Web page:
‘Burn the tape’: Bruins look to quickly turn page on disastrous loss to Hurricanes


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Gresh and Keefe
Gresh & Keefe - Andrew Raycroft explains the impact of the return of Tuukka Rask
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The Bruins were the hottest team in the Eastern Conference going into Tuesday. They were 8-1-0 in the month of January and riding a five-game winning streak.

The good vibes generated by the combination of that winning streak and Willie O’Ree’s pregame number retirement ceremony were quickly forgotten. By the end of the first period Tuesday night, the Bruins trailed the Carolina Hurricanes 5-1 and found themselves getting booed by the TD Garden crowd as they headed to the locker room. Things never got better, with the final score climbing to 7-1 in Boston’s most lopsided loss of the season.

The Bruins could not seem to do anything right. Teuvo Teravainen found a soft spot between Derek Forbort and Charlie Coyle on Carolina’s first goal. A miscommunication between Matt Grzelcyk and Charlie McAvoy left Jesperi Kotkaniemi alone in front to bury a rebound on the second. Sloppy turnovers from Brandon Carlo, Urho Vaakanainen and Connor Clifton led directly to the third, fourth and fifth goals, respectively.

Bruins coach Bruce Cassidy pulled Tuukka Rask after the first. In his second start of the season, Rask ended up with a hideous line of five goals allowed on 12 shots. Based on Cassidy’s postgame comments, pulling Rask was not about Rask’s play, though. He laid the blame for this disaster elsewhere.

“We didn’t do a very good job in front of him,” Cassidy said. “I think there’s a goal we got beat one-on-one again, they got to the interior ice. I think that’s a save you want. But other than that, I don’t… Bang-bang play on the first one. A deflection after we just made it a 2-1 game. We put guys on the ice that we think are defensive-minded players, and that was a big letdown for us. The guys that are used to being relied on to keep the puck out of the net and be good, solid defensive players -- kind of the bottom of the lineup and some of the D that are relied on -- they just didn’t get it done tonight, for whatever reason.

“No, I don’t think we did anything in front of Tuukka to help him out tonight. It would’ve been one of those nights we would’ve needed an unbelievable effort from him to get any points at all. That’s an unfair ask.”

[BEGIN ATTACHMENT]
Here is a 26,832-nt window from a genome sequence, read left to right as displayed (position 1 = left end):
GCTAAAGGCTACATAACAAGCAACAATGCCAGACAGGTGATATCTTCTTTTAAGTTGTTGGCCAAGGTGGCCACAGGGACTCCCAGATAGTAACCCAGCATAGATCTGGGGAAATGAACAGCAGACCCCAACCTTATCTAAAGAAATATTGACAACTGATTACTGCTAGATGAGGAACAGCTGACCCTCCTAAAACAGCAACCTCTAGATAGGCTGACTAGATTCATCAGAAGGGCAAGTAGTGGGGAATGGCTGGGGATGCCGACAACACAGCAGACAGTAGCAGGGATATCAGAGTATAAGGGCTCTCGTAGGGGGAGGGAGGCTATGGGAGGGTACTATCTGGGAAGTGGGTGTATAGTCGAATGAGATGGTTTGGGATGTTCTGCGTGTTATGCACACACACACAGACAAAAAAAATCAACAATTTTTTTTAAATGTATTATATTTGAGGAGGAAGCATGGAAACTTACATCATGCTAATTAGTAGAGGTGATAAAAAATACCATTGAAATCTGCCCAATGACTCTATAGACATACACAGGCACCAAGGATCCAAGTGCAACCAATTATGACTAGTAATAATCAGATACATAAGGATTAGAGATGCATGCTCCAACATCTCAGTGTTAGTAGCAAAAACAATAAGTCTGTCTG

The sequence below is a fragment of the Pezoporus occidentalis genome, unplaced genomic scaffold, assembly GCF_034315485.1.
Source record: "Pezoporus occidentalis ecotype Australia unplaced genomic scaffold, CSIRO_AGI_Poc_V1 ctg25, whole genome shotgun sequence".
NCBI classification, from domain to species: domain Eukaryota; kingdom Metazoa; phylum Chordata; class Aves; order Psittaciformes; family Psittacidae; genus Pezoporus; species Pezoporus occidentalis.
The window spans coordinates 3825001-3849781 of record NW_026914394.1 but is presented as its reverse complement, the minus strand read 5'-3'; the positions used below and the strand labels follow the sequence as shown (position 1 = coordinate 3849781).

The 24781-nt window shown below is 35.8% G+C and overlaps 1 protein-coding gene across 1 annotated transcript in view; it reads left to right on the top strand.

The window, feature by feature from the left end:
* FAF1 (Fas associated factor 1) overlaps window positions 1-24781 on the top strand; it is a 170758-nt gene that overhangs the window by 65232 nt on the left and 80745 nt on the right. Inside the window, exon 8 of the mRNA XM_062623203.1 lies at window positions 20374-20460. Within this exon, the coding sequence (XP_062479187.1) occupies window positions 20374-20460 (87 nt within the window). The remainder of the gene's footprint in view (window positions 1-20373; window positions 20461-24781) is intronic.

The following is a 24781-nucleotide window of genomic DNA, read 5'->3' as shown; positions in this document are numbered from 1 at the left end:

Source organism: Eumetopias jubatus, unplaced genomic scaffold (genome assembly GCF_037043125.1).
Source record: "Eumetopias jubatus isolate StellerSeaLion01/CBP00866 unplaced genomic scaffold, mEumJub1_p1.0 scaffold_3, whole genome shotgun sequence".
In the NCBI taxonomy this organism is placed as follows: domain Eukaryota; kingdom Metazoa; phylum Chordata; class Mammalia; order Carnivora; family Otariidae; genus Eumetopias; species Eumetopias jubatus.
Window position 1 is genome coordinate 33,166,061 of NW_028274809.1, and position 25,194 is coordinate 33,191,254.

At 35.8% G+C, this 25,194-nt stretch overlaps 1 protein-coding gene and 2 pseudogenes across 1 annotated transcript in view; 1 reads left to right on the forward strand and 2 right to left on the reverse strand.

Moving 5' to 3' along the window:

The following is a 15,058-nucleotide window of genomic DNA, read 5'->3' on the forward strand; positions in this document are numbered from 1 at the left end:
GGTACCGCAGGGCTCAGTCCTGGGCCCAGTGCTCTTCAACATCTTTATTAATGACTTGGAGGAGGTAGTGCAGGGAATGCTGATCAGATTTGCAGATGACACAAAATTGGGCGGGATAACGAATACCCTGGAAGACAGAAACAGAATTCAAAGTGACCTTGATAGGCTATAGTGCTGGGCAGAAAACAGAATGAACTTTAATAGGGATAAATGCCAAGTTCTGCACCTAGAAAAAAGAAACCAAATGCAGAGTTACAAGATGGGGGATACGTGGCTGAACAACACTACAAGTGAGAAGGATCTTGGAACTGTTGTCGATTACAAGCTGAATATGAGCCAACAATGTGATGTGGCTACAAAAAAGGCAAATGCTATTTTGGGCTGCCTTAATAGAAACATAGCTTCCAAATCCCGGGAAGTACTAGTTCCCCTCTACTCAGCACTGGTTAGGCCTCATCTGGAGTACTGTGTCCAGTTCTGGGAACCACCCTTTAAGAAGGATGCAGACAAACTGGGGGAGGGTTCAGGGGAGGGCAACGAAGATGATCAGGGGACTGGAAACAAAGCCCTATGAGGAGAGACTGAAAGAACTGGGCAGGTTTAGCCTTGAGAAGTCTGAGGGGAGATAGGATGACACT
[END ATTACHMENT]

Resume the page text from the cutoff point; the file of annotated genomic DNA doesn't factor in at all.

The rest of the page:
Rask, for his part, took on more of the blame himself and refused to point the finger at his teammates.

“I can only speak for myself. I have to help them out a little bit,” Rask said. “Everyone’s not gonna have their legs at all times. As a goalie, you have to be there, step up, make a couple saves. Like you saw in the first, I should’ve made two or three saves there and kept it tight. Just one of those nights.”

Just one of those nights indeed. So, what do the Bruins do after such a night? Rask said he had already flushed it before even meeting with the media via Zoom.

“It’s gone. It’s gone already,” Rask said. “One thing you learn over the years, you’re never as bad or as good as you think. So you just kind of learn to keep it even-keel and trust the process. … Just keep plugging away tomorrow and go from there.”

Captain Patrice Bergeron agreed.

“I think you have to burn the tape on that one,” Bergeron said. “That was not our team. We have to be better. I think the last few weeks, we’ve all seen how good we can be and the steps forward that we’ve taken. Obviously learn and rectify the things we have to be better at, but to me it was just flat. Just no execution. It has to be better for sure, but I think it’s one of those you burn and you try to move on.”

Because the Bruins had been playing so well since the COVID pause, it’s a little easier to buy the idea that this was just a one-off horrible night. If this had come earlier in the season, when the Bruins were struggling to beat any good teams, it would be a lot harder to give them any benefit of the doubt.

But now they have some quality wins they can fall back on. They beat both the Lightning and Capitals convincingly last week. They won a hard-fought, physical game over a good Predators team on Saturday. Those shouldn’t be forgotten because of one bad night.

Of course, the Bruins now have to make sure it is just one bad night. They’ll continue to be tested over the next week, beginning with another matchup with the Capitals on Thursday. Then it’s a pair of playoff bubble teams in Winnipeg and Anaheim, followed by a big road game in Colorado next Wednesday.

Even the Hurricanes, who have the best record in the NHL after Tuesday, recently had one of these stinkers. They lost 6-0 to the Blue Jackets, a non-playoff team, last week. They bounced back with a pair of blowout wins since.

The Bruins will get one more chance to prove themselves against the Hurricanes in the regular season. Before then, they can prove they’re capable of bouncing back from this.